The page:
It did withhold a 10 per cent tax for people who received CRB, CRCB and CRSB benefits, but tax expert Jamie Golombek said many of those individuals will still owe the government money, as most Canadians’ income is taxed at a much higher rate than 10 per cent.

“For many people, [10 per cent is] not going to be enough, particularly for those who had other sources of income throughout the year,” said Golombek, managing director of tax and estate planning at CIBC.

“You may actually find out for the first time ever in your life that you actually owe some taxes.”

Working from home? Claim your cash

Due to the pandemic, many Canadians worked from home for part of 2020, which means they may be eligible for a home office expenses tax deduction.

To qualify, you must have worked from home more than 50 per cent of the time for at least four consecutive weeks last year.

There are two options for Canadians claiming home office expenses. The first is the detailed method, which involves calculating what percentage of your household costs — such as hydro, rent and internet — can be applied to your home office space. Also, you’re required to save all relevant receipts.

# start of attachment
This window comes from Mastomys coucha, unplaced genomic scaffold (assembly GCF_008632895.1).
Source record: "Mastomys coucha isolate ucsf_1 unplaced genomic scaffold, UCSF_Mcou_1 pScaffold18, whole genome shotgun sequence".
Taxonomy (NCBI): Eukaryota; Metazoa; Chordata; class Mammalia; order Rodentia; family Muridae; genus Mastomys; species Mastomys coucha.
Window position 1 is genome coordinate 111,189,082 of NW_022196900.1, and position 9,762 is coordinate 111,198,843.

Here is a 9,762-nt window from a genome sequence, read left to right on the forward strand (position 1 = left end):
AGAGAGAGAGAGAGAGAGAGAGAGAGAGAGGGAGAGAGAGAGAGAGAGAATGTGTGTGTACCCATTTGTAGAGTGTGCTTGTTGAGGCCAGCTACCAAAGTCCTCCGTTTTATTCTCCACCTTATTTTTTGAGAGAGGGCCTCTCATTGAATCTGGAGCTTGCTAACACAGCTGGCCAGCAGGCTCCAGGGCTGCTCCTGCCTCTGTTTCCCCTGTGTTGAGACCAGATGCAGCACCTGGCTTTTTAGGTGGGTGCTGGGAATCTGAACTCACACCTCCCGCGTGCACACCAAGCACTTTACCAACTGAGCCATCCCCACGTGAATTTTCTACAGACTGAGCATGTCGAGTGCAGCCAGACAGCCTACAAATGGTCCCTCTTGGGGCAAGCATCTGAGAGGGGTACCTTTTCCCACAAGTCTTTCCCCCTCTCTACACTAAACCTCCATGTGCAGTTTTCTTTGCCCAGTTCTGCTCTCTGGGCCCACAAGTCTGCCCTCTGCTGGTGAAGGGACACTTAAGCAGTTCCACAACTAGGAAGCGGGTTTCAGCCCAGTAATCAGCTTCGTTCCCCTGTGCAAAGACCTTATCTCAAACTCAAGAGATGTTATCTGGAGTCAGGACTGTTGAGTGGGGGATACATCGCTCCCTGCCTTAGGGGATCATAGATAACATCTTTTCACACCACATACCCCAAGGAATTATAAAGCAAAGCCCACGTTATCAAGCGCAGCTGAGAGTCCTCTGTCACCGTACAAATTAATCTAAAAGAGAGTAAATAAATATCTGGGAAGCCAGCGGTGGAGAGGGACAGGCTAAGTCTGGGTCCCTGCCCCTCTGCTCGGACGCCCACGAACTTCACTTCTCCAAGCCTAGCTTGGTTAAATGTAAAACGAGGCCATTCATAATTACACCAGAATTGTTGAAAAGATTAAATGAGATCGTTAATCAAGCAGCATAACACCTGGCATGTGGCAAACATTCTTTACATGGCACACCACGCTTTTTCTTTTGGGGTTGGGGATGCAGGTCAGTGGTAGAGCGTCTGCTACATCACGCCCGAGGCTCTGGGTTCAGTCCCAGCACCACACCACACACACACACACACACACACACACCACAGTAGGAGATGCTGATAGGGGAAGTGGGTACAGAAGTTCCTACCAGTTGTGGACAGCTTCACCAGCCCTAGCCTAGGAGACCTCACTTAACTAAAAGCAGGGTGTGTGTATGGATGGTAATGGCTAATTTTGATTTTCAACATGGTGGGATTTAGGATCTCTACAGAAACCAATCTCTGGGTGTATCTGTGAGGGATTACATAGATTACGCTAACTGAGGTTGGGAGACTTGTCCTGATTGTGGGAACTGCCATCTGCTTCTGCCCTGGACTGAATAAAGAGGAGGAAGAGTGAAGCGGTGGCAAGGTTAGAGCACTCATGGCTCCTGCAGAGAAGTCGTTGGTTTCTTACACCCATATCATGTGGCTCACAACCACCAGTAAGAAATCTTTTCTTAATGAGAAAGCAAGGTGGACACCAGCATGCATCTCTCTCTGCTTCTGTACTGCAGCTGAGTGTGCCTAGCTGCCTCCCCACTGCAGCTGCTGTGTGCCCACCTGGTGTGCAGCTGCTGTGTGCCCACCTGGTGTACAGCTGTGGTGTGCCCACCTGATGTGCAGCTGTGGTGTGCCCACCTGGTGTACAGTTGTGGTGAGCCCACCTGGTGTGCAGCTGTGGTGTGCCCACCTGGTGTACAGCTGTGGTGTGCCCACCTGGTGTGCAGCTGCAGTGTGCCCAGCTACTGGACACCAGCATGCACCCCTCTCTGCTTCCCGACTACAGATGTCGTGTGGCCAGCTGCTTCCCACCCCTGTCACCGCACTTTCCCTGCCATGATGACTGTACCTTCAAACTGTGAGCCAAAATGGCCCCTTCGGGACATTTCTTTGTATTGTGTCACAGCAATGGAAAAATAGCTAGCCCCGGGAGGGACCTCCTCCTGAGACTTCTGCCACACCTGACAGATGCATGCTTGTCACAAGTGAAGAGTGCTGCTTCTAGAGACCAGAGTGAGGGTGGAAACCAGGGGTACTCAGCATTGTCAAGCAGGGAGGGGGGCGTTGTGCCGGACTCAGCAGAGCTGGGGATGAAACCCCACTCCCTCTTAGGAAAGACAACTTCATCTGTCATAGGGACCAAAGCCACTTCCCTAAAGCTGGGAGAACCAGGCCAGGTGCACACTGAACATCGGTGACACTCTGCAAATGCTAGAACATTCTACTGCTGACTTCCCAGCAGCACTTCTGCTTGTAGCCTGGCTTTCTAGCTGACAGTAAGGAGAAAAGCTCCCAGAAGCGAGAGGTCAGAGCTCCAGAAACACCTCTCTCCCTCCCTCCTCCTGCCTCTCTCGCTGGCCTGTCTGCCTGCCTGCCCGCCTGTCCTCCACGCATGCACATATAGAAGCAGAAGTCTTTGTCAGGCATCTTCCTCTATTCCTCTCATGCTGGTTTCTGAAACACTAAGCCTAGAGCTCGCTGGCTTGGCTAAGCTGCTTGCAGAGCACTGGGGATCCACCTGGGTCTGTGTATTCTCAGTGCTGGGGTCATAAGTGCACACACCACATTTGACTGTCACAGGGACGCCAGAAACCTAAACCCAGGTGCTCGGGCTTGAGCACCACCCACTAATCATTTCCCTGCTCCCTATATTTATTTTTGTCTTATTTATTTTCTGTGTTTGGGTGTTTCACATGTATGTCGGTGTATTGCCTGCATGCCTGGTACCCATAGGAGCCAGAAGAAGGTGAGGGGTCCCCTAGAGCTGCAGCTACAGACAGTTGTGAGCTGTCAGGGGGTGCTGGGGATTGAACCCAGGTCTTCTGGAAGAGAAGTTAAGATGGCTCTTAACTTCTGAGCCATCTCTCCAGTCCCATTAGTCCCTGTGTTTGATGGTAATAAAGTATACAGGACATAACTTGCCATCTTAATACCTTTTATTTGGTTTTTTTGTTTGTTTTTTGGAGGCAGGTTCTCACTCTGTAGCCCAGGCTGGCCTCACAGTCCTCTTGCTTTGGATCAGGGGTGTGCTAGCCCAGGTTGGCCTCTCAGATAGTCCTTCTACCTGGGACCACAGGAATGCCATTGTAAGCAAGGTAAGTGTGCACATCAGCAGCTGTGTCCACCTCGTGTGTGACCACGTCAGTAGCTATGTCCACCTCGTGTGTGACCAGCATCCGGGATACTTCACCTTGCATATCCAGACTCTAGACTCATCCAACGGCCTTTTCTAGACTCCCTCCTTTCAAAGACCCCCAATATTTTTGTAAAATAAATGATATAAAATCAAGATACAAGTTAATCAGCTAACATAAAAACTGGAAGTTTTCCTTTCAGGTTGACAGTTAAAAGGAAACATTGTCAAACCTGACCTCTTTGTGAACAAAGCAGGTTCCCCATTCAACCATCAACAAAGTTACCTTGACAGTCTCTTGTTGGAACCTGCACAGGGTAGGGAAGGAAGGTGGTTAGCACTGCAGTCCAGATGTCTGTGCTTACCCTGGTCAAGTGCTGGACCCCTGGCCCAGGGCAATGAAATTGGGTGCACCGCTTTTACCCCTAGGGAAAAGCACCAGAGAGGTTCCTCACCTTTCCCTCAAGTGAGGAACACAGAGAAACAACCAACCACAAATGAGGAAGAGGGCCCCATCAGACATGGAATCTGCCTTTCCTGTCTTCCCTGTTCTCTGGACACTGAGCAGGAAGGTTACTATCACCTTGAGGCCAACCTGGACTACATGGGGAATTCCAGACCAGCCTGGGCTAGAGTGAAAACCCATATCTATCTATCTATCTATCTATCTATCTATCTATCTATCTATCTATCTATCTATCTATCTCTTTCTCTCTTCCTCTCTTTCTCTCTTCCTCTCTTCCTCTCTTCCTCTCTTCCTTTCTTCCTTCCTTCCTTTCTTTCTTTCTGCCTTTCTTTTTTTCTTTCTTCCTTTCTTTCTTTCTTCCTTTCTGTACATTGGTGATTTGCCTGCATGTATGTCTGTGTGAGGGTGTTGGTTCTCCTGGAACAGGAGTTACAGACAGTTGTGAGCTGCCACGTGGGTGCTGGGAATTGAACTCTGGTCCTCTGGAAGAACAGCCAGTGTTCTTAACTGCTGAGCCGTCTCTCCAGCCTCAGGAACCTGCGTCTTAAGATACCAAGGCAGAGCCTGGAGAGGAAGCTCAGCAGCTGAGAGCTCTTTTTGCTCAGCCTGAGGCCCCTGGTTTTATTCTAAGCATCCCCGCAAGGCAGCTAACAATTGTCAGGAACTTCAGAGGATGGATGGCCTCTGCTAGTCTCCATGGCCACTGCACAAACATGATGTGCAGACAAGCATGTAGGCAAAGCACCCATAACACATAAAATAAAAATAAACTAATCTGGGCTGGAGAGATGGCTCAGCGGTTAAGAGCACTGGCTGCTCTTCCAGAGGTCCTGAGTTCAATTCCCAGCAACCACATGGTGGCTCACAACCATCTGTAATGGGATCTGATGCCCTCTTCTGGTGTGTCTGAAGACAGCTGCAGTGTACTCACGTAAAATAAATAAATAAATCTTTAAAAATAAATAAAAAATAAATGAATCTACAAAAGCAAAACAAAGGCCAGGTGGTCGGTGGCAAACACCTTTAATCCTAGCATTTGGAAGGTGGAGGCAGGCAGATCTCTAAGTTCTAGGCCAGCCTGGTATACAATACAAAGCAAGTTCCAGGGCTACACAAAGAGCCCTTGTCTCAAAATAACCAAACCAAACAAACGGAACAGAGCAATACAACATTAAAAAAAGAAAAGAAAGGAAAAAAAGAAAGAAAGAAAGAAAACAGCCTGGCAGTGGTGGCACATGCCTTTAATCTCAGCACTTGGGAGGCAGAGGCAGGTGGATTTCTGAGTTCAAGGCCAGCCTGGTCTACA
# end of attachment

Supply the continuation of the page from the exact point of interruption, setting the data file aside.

If that sounds like too much work, don’t fret. To simplify the process for people who worked from home for the first time in 2020, the CRA has introduced a new, temporary flat rate method. It allows employees to claim a tax deduction of $2 for each day they worked from home, up to a maximum of $400.

“We’ve kept it simple. They can file it without filing any documentation, any forms,” said Sorbara.

Software designer Pat Suwalski is seen working from his desk at home in Nepean, Ont. (Pat Suwalski)

Software developer Pat Suwalski of Nepean, Ont., has been mainly working from home since April 2020. He filed his taxes on Wednesday using the flat rate method and said it took him just minutes to calculate his deduction.

“I’m a pretty honest guy, so I took a calendar and I started counting [work] days,” he said.

Suwalski counted 188 work-from-home days last year. Multiply that by $2 a day and he gets a tax deduction of $376.